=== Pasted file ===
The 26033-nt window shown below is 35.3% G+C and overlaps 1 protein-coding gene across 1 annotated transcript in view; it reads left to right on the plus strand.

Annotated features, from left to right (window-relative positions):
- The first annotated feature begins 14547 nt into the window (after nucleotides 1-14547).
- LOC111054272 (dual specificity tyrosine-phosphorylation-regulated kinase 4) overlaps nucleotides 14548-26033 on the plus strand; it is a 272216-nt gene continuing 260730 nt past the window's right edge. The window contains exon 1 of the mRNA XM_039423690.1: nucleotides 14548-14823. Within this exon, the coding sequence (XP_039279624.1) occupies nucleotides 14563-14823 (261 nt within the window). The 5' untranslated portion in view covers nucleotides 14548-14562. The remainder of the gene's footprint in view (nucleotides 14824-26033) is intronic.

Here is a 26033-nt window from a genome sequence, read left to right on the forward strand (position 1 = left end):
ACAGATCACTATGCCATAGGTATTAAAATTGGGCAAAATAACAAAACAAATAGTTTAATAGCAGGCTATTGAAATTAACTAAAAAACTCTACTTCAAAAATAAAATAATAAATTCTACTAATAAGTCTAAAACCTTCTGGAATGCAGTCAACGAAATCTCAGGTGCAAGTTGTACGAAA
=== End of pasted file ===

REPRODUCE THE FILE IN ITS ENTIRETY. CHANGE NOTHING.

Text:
The 26033-nt window shown below is 35.3% G+C and overlaps 1 protein-coding gene across 1 annotated transcript in view; it reads left to right on the plus strand.

Annotated features, from left to right (window-relative positions):
- The first annotated feature begins 14547 nt into the window (after nucleotides 1-14547).
- LOC111054272 (dual specificity tyrosine-phosphorylation-regulated kinase 4) overlaps nucleotides 14548-26033 on the plus strand; it is a 272216-nt gene continuing 260730 nt past the window's right edge. The window contains exon 1 of the mRNA XM_039423690.1: nucleotides 14548-14823. Within this exon, the coding sequence (XP_039279624.1) occupies nucleotides 14563-14823 (261 nt within the window). The 5' untranslated portion in view covers nucleotides 14548-14562. The remainder of the gene's footprint in view (nucleotides 14824-26033) is intronic.

Here is a 26033-nt window from a genome sequence, read left to right on the forward strand (position 1 = left end):
ACAGATCACTATGCCATAGGTATTAAAATTGGGCAAAATAACAAAACAAATAGTTTAATAGCAGGCTATTGAAATTAACTAAAAAACTCTACTTCAAAAATAAAATAATAAATTCTACTAATAAGTCTAAAACCTTCTGGAATGCAGTCAACGAAATCTCAGGTGCAAGTTGTACGAAA